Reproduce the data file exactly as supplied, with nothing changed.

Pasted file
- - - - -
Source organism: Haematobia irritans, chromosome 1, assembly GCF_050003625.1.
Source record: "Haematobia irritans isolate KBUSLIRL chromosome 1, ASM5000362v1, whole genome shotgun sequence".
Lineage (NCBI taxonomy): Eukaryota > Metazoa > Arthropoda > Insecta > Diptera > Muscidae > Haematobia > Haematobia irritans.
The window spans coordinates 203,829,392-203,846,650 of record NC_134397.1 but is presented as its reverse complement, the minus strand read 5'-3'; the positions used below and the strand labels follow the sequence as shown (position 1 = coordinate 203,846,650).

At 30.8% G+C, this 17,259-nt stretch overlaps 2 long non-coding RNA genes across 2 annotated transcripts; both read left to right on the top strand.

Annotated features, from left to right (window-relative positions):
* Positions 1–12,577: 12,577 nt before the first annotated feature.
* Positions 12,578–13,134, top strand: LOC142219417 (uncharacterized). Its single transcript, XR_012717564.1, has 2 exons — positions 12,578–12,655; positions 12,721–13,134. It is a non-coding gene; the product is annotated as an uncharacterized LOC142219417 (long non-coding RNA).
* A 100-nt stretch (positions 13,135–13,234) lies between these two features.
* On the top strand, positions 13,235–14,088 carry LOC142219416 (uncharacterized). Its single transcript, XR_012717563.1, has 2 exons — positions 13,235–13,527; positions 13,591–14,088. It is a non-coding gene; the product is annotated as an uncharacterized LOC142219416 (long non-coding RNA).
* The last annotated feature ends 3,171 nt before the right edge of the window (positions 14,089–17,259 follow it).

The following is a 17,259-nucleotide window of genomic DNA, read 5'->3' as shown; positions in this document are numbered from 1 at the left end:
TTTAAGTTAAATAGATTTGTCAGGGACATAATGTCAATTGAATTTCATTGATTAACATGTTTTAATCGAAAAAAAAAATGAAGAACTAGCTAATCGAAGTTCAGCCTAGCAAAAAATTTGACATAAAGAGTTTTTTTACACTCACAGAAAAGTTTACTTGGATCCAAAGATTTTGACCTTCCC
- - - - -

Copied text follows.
Source organism: Haematobia irritans, chromosome 1, assembly GCF_050003625.1.
Source record: "Haematobia irritans isolate KBUSLIRL chromosome 1, ASM5000362v1, whole genome shotgun sequence".
Lineage (NCBI taxonomy): Eukaryota > Metazoa > Arthropoda > Insecta > Diptera > Muscidae > Haematobia > Haematobia irritans.
The window spans coordinates 203,829,392-203,846,650 of record NC_134397.1 but is presented as its reverse complement, the minus strand read 5'-3'; the positions used below and the strand labels follow the sequence as shown (position 1 = coordinate 203,846,650).

At 30.8% G+C, this 17,259-nt stretch overlaps 2 long non-coding RNA genes across 2 annotated transcripts; both read left to right on the top strand.

Annotated features, from left to right (window-relative positions):
* Positions 1–12,577: 12,577 nt before the first annotated feature.
* Positions 12,578–13,134, top strand: LOC142219417 (uncharacterized). Its single transcript, XR_012717564.1, has 2 exons — positions 12,578–12,655; positions 12,721–13,134. It is a non-coding gene; the product is annotated as an uncharacterized LOC142219417 (long non-coding RNA).
* A 100-nt stretch (positions 13,135–13,234) lies between these two features.
* On the top strand, positions 13,235–14,088 carry LOC142219416 (uncharacterized). Its single transcript, XR_012717563.1, has 2 exons — positions 13,235–13,527; positions 13,591–14,088. It is a non-coding gene; the product is annotated as an uncharacterized LOC142219416 (long non-coding RNA).
* The last annotated feature ends 3,171 nt before the right edge of the window (positions 14,089–17,259 follow it).

The following is a 17,259-nucleotide window of genomic DNA, read 5'->3' as shown; positions in this document are numbered from 1 at the left end:
TTTAAGTTAAATAGATTTGTCAGGGACATAATGTCAATTGAATTTCATTGATTAACATGTTTTAATCGAAAAAAAAAATGAAGAACTAGCTAATCGAAGTTCAGCCTAGCAAAAAATTTGACATAAAGAGTTTTTTTACACTCACAGAAAAGTTTACTTGGATCCAAAGATTTTGACCTTCCC